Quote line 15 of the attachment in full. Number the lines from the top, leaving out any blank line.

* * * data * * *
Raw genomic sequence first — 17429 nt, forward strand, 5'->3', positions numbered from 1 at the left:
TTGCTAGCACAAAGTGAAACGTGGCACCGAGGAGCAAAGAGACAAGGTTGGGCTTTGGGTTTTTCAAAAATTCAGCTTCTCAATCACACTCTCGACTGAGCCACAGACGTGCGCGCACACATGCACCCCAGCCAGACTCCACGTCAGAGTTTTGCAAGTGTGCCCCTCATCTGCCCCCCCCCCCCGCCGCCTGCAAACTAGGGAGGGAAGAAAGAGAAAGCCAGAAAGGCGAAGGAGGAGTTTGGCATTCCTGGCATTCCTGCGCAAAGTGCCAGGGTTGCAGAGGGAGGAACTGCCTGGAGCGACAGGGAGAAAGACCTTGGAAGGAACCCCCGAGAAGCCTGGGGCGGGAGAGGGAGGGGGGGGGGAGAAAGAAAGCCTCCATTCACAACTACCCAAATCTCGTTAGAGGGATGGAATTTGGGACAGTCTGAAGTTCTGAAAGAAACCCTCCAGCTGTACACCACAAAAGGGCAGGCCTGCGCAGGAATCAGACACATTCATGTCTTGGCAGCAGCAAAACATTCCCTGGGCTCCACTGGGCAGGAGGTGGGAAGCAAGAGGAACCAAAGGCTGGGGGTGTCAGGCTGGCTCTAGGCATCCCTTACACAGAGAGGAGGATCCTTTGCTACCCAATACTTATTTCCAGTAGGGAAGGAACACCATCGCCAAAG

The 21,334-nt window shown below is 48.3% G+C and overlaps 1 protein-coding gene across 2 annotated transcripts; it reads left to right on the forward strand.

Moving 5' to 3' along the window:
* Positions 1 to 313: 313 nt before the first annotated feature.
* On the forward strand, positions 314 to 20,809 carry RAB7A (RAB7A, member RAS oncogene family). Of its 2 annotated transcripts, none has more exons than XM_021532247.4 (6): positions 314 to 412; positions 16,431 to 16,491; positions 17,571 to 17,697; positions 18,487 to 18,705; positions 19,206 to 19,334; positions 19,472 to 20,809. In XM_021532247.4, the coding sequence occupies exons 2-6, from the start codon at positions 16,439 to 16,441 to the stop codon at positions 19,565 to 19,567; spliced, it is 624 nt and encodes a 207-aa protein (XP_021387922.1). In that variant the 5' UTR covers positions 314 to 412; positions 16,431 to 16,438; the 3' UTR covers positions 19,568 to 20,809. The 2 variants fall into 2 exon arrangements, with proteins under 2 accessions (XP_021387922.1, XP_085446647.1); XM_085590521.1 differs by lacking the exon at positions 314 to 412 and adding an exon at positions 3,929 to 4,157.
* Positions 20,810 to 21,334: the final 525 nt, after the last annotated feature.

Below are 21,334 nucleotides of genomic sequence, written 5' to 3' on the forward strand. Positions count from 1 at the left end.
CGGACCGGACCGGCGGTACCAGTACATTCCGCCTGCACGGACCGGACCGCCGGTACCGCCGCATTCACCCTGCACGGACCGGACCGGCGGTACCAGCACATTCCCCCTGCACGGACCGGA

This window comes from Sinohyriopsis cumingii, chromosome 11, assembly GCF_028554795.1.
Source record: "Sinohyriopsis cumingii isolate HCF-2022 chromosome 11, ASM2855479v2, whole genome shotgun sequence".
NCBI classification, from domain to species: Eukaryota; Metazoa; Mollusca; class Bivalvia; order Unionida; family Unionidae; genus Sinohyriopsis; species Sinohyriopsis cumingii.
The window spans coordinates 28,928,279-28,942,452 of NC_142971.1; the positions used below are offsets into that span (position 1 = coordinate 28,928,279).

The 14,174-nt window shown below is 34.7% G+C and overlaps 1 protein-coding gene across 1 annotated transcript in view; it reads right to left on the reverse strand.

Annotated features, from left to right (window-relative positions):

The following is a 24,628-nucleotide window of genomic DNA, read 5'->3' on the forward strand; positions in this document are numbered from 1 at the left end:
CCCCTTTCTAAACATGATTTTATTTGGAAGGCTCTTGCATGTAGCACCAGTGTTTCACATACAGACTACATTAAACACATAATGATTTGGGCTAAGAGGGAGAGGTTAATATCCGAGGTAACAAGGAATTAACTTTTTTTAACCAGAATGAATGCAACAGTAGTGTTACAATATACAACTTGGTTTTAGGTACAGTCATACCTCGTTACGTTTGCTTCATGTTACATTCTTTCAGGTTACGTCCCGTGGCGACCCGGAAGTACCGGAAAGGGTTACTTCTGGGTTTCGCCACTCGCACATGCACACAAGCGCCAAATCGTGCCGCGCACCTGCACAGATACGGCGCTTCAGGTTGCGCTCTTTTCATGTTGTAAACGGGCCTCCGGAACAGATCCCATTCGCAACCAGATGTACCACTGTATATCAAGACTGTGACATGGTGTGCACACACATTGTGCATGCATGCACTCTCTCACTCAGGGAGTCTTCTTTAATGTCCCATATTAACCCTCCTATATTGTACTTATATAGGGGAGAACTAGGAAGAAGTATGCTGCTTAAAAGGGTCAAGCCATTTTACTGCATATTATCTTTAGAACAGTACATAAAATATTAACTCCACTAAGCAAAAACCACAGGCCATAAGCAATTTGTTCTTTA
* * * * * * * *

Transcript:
Annotated features, from left to right (window-relative positions):